We think you’ll agree summer hasn’t quite felt like summer this year, but if you’re staying inside, that means you’re staying safe, and we’ve got you covered with plenty of Staff Picks to keep you entertained while you while away the hours:
Jesse Bedayn, Intern: Derek Black was the godson of the David Duke, the former Grand Wizard of the KKK—at least, that’s where Eli Saslow’s utterly riveting book, Rising Out of Hatred, begins. The son of Don Black, founder of the largest white nationalist website, Stormfront.org, Derek was inculcated in white nationalism, becoming heir to the movement. After starting the children’s forum on Stormfront.org at age 10, he hosted a radio show that shed doubt on the Holocaust and peddled pseudoscience about race. Before he takes command, however, he ships off to the liberal bastion of New College of Florida, where he stumbles into a racial and ideological diversity that will upend his worldview.
Saslow, a Washington Post writer, found Derek years later after Derek had disavowed his former white nationalist beliefs and been disowned by his family. At first, Derek wasn’t interested in Saslow’s proposal for a book about himself—but then Trump was elected on a wave of xenophobia in 2016, and Saslow got a call from Derek. Now an anti-racist activist, Derek was ready to chronicle his rise out of hatred with Saslow.
The book starts just before Derek attends college, where he befriends a Jew and an immigrant before they, and the rest of the school, discover his white nationalist identity. Once the news breaks on the school’s online forums, there’s immense backlash from the student community. Surprisingly, his Jewish friend keeps inviting Derek to Shabbat dinners—hoping Derek can be extricated from his beliefs through exposure the very people Derek believes a threat to the white race. While Derek’s new girlfriend, who falls for him despite his views, argues with him day and night, sending him research and retorts to his arguments.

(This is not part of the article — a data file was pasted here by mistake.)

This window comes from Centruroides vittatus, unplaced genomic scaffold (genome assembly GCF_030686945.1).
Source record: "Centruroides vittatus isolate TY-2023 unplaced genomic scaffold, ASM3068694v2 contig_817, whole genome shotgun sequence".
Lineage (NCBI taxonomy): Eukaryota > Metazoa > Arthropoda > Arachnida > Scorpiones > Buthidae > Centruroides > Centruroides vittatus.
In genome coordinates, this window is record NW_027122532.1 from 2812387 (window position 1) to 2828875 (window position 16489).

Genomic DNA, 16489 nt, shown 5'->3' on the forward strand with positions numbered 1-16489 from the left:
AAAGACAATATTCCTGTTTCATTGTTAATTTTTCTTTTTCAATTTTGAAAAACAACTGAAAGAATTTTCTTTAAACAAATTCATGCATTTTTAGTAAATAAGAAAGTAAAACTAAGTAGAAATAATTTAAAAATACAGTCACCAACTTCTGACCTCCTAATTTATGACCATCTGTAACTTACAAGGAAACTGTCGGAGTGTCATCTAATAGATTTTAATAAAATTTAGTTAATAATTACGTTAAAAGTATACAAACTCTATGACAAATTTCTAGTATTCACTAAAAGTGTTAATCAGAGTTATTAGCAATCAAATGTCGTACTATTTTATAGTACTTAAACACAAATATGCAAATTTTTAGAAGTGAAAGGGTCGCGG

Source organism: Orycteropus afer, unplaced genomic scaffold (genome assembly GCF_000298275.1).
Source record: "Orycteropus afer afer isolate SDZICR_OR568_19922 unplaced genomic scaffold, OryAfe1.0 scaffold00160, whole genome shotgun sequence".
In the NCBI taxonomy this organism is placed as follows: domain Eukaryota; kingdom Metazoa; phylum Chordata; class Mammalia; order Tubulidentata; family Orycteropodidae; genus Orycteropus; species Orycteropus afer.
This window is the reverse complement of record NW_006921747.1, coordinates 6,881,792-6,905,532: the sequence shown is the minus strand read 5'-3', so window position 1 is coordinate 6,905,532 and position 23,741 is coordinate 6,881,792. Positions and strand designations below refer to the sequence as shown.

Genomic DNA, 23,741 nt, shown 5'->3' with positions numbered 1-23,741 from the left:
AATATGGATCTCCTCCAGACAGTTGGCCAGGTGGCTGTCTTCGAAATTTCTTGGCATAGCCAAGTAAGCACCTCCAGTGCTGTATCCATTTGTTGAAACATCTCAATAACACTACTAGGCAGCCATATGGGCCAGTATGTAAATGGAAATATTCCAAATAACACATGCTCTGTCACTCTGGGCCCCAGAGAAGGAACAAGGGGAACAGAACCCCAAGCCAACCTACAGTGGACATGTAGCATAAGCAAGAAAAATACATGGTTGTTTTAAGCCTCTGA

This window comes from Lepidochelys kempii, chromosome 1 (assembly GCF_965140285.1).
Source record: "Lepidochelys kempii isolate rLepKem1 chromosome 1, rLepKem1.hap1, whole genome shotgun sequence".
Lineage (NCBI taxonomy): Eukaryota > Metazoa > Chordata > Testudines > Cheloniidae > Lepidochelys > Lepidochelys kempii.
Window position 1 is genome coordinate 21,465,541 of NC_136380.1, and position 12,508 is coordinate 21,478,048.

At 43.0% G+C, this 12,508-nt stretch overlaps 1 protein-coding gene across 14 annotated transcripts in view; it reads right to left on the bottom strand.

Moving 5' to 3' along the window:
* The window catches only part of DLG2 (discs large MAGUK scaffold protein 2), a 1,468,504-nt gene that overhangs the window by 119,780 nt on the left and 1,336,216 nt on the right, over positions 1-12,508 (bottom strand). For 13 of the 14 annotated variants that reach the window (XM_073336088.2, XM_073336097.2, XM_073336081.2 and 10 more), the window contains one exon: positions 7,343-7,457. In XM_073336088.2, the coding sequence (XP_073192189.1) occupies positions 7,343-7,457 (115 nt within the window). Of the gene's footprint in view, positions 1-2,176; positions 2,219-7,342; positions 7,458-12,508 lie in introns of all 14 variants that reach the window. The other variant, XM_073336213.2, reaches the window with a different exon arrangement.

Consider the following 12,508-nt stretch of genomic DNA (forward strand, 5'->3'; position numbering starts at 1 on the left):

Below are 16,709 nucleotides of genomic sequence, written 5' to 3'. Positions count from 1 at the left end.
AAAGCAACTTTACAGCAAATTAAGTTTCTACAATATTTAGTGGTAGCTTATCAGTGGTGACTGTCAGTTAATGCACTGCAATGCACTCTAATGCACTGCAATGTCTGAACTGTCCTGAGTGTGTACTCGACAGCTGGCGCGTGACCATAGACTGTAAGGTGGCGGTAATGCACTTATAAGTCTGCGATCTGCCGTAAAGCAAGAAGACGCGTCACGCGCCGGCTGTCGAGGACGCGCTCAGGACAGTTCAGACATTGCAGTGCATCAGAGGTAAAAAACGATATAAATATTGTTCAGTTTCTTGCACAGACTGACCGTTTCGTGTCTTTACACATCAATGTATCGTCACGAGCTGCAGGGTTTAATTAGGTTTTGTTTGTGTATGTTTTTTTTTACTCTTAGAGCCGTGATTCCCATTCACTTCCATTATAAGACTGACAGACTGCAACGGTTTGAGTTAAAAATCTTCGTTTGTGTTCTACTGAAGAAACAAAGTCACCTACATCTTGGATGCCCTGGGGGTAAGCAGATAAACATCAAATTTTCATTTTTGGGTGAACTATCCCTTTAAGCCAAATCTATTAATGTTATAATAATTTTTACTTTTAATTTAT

Saslow’s book, written with a sprinting pace, is an evocative and informative analysis of shedding racism. The narrative offers a roadmap for confronting bigotry, where there’s a place for both coaxing, exposure, and flat condemnation. Over the few years covered by the book, Derek is disentangled from white nationalism, finally writing a lengthy letter to the Southern Poverty Law Center—which included this passage:
“It has become clear to me that white nationalism is not a movement of positive identity or of asserting cultural values, but of constant antagonism at the betterment of other groups. . . . I can’t support a movement that tells me I can’t be a friend to whomever I wish or that other people’s races require me to think about them in a certain way or be suspicious at their advancements. Minorities must have the ability to rise to positions of power, and many supposed ‘race’ issues are in fact issues of structural oppression, poor educational prospects, and limited opportunity.”
Bella Davis, Intern: When I started watching The Midnight Gospel, I was really just in search of a show to get lost in. The sitcoms I would normally turn to weren’t cutting it. Critics warned the show’s “strange brew won’t be for all tastes, but those willing to drink deep will find a wealth of vibrant visuals and illuminating insights,” which I found to be true as this existential, visually dazzling animated series quickly captivated me.
Released earlier this year, The Midnight Gospel follows a “spacecaster” named Clancy Gilroy who uses a simulator to travel to different planets and interview the inhabitants. The interviews are derived from actual interviews and audio from the podcast Duncan Trussell Family Hour, in which Trussell, a comedian, talks with guests about spirituality, existence, drugs, and death. Among the characters Clancy—voiced by Trussell—encounters in the eight-episode series are a president of a country overrun by zombies, a knight on a mission to avenge her lover’s murder, and a prisoner who dies over and over again in trying to escape confinement.
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The 36-minute-long final episode—using audio from a 2013 interview with Trussell and his late mother Deneen Fendig, recorded weeks before she died of cancer—begins with Clancy preparing to journey to another planet when his mother suddenly shows up. Clancy reverts to an infant and the two begin to age. When his mother dies, Clancy becomes pregnant and gives birth to an infant Deneen who continues their conversation where they left off. The two are transformed into celestial bodies, his mother a planet and Clancy an orbiting moon. As they’re pulled towards a black hole, Clancy says, “Well, I love you very much, obviously.” His mother replies, “I love you, too. And Duncan, that kind of love isn’t going anywhere. And that’s another thing you find—that I may leave this plane of existence, sooner rather than later, but the love isn’t going anywhere. I’m as certain of that as I am of anything.”